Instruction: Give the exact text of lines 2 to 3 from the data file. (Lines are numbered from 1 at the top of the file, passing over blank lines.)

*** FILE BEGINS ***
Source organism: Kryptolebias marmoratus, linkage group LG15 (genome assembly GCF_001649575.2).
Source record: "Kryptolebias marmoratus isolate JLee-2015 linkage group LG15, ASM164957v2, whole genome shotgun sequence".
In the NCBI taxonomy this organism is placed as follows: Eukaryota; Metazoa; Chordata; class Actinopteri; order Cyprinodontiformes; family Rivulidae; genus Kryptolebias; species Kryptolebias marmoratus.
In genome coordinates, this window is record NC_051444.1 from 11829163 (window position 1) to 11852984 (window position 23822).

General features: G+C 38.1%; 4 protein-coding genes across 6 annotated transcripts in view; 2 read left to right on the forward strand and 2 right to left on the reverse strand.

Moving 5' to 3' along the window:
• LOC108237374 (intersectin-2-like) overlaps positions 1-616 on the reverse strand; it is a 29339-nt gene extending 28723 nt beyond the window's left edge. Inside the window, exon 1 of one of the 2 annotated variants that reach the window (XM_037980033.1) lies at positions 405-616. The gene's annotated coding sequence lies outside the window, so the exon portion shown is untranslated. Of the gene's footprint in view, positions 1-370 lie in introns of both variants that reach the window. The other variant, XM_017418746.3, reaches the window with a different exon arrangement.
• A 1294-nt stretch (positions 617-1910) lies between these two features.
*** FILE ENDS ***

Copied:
Source record: "Kryptolebias marmoratus isolate JLee-2015 linkage group LG15, ASM164957v2, whole genome shotgun sequence".
In the NCBI taxonomy this organism is placed as follows: Eukaryota; Metazoa; Chordata; class Actinopteri; order Cyprinodontiformes; family Rivulidae; genus Kryptolebias; species Kryptolebias marmoratus.